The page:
Palm Springs

February 17, 2011

In celebration of Modernism Week in Palm Springs and my plans to be there shortly to catch up with old (and I mean OLD) friends and to enjoy the events of the week, todays post is all about Palm Springs.  Palm Springs has attracted its share of design eccentrics and mavericks who have left an architectural legacy that remains unsurpassed for its originality and international influence. The book Palm Springs Modern examines the impact that architects and designers have had on the desert oasis, primarily from the 1940s to the 1960s, when they created one of the most important concentrations of modernist architecture in the world.  Get it if you don’t have it.

Palm Springs came into its own architecturally after the war when it became a haven for such modernists as Richard Neutra, who was already practicing the International Style in Los Angeles. Many other distinguished architects have left distinctive marks in the desert: Albert Frey, John Lautner, E. Stewart Williams, William Cody, John Porter Clark, and Craig Ellwood. Palm Springs Modern features examples of mid-century modernism at its most glamorous, some of them the residences of prominent figures who commissioned weekend getaways in the desert including Frank Sinatra, Walter Annenberg, and Raymond Loewy. Adèle Cygelman’s insightful text, a foreword by architectural historian Joseph Rosa, contemporary color photography by David Glomb, and the celebrated archival black-and-white work of Julius Shulman all capture the distinctly modern allure of America’s famed desert playground.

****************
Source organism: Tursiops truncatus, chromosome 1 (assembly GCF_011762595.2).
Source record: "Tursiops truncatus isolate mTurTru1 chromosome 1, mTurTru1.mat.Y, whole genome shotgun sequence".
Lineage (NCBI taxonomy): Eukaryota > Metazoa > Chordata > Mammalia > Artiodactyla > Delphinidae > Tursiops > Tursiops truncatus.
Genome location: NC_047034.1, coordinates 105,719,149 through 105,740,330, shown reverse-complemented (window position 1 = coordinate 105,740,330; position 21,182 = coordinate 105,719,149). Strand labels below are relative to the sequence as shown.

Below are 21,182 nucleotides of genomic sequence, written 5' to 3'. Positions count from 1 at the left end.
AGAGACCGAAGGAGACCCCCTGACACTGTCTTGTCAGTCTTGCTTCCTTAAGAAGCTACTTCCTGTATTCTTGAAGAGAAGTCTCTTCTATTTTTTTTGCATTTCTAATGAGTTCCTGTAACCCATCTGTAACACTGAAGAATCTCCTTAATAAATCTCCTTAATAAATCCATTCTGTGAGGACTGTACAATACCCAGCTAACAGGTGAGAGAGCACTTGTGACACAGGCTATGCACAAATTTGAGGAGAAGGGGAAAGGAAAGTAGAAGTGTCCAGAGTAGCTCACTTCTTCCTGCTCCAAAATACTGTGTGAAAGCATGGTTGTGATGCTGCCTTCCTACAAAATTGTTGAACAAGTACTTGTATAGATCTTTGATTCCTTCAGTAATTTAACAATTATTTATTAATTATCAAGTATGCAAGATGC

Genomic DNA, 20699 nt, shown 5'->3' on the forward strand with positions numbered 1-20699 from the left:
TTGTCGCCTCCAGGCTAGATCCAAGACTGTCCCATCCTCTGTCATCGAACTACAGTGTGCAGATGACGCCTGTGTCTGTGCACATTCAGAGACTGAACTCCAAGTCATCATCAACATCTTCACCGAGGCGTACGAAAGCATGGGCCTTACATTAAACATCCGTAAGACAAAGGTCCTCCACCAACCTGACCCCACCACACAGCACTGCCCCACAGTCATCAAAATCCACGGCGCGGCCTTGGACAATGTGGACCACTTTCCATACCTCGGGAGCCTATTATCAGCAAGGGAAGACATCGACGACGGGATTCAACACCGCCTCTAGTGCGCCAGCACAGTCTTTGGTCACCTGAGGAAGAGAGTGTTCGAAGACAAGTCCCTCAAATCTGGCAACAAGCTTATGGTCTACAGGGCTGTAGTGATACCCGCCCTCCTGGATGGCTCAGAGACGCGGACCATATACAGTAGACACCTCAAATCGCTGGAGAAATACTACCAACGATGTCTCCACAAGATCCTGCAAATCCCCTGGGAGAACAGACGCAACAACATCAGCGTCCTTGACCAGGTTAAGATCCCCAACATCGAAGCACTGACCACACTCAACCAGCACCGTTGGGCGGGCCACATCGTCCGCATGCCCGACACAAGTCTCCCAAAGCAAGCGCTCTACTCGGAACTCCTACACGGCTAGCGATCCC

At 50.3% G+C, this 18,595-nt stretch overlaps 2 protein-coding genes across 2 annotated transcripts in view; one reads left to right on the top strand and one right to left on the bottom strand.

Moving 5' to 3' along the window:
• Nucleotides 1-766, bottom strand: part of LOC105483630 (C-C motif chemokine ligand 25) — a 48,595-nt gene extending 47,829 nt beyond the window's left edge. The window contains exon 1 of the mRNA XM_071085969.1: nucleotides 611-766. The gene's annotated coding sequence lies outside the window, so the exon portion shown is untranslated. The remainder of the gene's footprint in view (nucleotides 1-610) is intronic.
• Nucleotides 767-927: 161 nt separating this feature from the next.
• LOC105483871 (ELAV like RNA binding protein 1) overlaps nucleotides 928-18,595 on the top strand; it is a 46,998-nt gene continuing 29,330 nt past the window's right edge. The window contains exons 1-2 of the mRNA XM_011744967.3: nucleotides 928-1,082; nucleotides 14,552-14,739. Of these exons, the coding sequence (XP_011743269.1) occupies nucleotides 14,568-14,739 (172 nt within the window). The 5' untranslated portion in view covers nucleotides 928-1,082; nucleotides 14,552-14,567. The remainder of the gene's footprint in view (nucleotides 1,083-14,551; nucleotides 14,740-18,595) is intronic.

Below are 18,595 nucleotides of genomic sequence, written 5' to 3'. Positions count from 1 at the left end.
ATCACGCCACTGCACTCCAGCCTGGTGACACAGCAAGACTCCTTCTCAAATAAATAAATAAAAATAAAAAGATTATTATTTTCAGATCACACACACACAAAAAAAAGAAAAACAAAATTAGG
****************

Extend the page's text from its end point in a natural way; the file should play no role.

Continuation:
For information about Modernism Week click here.


One Response to “Palm Springs”

  1. Jeff Says:

    OLD…..I’ll show you old…

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